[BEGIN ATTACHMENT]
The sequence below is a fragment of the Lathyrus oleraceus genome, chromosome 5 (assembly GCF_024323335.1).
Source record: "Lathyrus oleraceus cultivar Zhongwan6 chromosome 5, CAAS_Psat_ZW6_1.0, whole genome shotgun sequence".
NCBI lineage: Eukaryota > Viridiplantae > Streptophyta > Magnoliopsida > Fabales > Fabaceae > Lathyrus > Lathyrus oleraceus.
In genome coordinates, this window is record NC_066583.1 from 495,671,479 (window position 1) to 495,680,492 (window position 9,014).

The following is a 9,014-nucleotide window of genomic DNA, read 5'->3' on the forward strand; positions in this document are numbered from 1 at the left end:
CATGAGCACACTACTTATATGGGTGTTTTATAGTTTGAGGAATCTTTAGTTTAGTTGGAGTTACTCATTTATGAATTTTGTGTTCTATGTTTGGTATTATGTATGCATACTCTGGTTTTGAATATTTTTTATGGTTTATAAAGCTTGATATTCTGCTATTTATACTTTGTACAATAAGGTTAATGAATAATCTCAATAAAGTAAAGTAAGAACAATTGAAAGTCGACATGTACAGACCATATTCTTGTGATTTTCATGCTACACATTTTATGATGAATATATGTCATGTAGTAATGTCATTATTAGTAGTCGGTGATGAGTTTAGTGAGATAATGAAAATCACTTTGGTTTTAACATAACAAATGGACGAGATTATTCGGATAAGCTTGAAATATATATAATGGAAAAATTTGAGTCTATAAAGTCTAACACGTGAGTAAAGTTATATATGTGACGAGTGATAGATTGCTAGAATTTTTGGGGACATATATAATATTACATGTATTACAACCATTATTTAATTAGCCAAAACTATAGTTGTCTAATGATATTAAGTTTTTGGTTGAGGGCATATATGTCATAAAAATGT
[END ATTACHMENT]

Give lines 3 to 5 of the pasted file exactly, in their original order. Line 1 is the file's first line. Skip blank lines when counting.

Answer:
NCBI lineage: Eukaryota > Viridiplantae > Streptophyta > Magnoliopsida > Fabales > Fabaceae > Lathyrus > Lathyrus oleraceus.
In genome coordinates, this window is record NC_066583.1 from 495,671,479 (window position 1) to 495,680,492 (window position 9,014).

The following is a 9,014-nucleotide window of genomic DNA, read 5'->3' on the forward strand; positions in this document are numbered from 1 at the left end: